As Thanksgiving Break came to a close last Sunday, the new Bearings was put to its first test with the release of spring courses. The online academic management system has a history of quickly reaching its user capacity during periods of high traffic, causing the system to crash. This year's redesign allowed Bearings to better accommodate the rush of students.

Chief Information Officer Mitch Davis mentioned that, while the updated Bearings was not perfect, it performed better than it has in the past.

"It crashed once for two hours," he said. "I think [Bearings] went down at 10 p.m. at night. [Information Technology (IT)] reduced the load from 500 to 250 users."

"Just to remove any difficulty, we moved it down to 250," Davis added.

While this two-hour crash prevented many students from logging on, the system's performance was still an improvement from previous years. In the past, the release of schedules has overwhelmed the system.

"It's not going down every 15 or 20 minutes like last time," Davis said.

Davis acknowledged that the success of Bearings last weekend was under scrutiny by students and staff alike.

"We had people watching it as if it was their mother hen," he said, noting that a few people had called IT to mention that the system was down. However, the IT Help Desk did not receive complaints from students.

"We really didn't have anyone calling the Help Desk," he said.

This year, the Office of the Registrar did not tell students exactly when course schedules would be viewable.

A November 23 e-mail sent out by the Office of the Registrar to all students mentioned that course schedules would become available "during the evening of Sunday November 28, 2010."

Last year, the office specified a specific time at which course schedules would become visible, which resulted in the system being overloaded.

Bowdoin Student Government then sent out an e-mail to all the class lists at 2:39 p.m. with the message that class schedules were viewable. However, schedules had already been live for a couple of hours.

Charlotte Richards '13 said that she first viewed her courses at 1 p.m. on Sunday. "I wasn't really expecting it to be up yet, but it was," she said. "Then it didn't work at 5 p.m. when I tried to check which professors I had."

Davis pointed to a test that IT concluded on Bearings on November 4 as being helpful in gauging the capacities of the current Bearings system. IT asked students and faculty to log into Bearings during a three-hour period in hopes of simulating the rush of users logging on.

In an e-mail to the Orient, Davis reported that over 400 people logged in during the test period. According to Davis, the test helped show IT different tools it could use to manage concurrent users.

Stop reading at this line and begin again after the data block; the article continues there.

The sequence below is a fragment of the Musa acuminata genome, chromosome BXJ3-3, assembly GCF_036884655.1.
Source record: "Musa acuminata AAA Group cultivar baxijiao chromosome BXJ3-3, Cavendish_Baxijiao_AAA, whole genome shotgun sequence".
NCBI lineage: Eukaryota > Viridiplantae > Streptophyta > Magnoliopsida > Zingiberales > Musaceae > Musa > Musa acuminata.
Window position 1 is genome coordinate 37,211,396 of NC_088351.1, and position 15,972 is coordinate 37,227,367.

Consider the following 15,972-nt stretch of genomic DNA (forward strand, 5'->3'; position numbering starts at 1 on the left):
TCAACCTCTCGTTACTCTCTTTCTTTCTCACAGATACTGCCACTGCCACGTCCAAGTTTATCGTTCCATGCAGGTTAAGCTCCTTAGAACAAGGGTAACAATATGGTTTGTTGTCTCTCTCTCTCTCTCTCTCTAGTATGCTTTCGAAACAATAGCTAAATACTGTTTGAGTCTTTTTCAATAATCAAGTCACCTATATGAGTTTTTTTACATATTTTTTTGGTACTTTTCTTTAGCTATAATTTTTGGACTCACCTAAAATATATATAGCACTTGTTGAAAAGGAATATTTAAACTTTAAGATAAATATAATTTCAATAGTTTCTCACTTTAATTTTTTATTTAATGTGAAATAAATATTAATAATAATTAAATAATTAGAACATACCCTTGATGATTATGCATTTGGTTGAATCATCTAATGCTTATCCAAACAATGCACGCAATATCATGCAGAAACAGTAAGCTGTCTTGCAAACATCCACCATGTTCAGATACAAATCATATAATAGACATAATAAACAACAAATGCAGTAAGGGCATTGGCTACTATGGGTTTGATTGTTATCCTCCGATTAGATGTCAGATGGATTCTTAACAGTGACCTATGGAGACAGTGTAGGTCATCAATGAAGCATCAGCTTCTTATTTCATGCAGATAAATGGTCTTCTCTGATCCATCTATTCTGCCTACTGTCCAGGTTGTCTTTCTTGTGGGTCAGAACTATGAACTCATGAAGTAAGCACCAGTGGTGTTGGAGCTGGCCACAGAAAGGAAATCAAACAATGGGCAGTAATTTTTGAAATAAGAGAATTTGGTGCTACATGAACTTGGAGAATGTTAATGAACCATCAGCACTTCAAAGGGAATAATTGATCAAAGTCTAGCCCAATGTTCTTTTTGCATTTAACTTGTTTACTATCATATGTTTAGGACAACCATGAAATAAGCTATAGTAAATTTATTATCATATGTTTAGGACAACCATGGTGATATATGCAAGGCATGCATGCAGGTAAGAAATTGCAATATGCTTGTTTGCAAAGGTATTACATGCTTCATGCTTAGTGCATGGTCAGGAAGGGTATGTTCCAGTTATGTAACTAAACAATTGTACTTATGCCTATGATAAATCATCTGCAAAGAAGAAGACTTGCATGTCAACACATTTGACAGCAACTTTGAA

"[The test] allowed us to add more people," he said. "We thought we could have more [users] than we did."

The test came in the wake of a series of changes that IT made to Bearings in hopes of making the system more reliable and user-friendly. While these changes have been helpful to students, the eventual intent of IT is to replace Bearings entirely. In the meantime, IT has altered Bearings in hopes of increasing its functionality until a better system can replace it.

"The problem is, how much effort do we put in to maintain an old system?" Davis said.

Davis stated that he is still in the process of negotiating with two companies about installing a new system at Bowdoin.

Davis told the Orient in an October interview that a new system would take 12 to 18 months to install completely and could cost $1.5 million.

"We're hoping to have a decision by January," he said.

In the meantime, IT has made further adjustments to Webmail, the Bowdoin e-mail server.

At the start of the year, IT worked hard to switch the system from a 2007 version then in use to the updated 2010 version.

According to Davis, the purpose of the switch was to ensure that Mac and PC users experienced similar levels of quality from their e-mail service.

On Tuesday, IT installed a Microsoft Exchange patch that primarily affected the layout of the e-mail homepage.

An e-mail sent out to all students on Monday mentioned that the update gave Webmail "a more modern look and feel," and returned a number of minor "favorite features" to the interface.

The new Webmail also has layout themes apart from the default black and white Bowdoin theme. There are a variety of themes, including falling leaves, robot aliens and cats.

Tessa Kramer '13 said she liked the new e-mail format. "I think it's a little more fun and welcoming, although in terms of functionality, it is exactly the same," she said. "I didn't know that [Webmail] was going to change, so it was kind of a shock to the system," said Kramer.

Other students using different programs to access their e-mail were unaware of changes to webmail.

Alex Butler '14 said that he did not notice any changes because he uses Microsoft Outlook, while Ben Cedars '11 similarly expressed indifference to the changes because his Bowdoin e-mails are forwarded to his Gmail account.

The updated Webmail and Bearings systems come in conjunction with IT's effort to increase online storage space.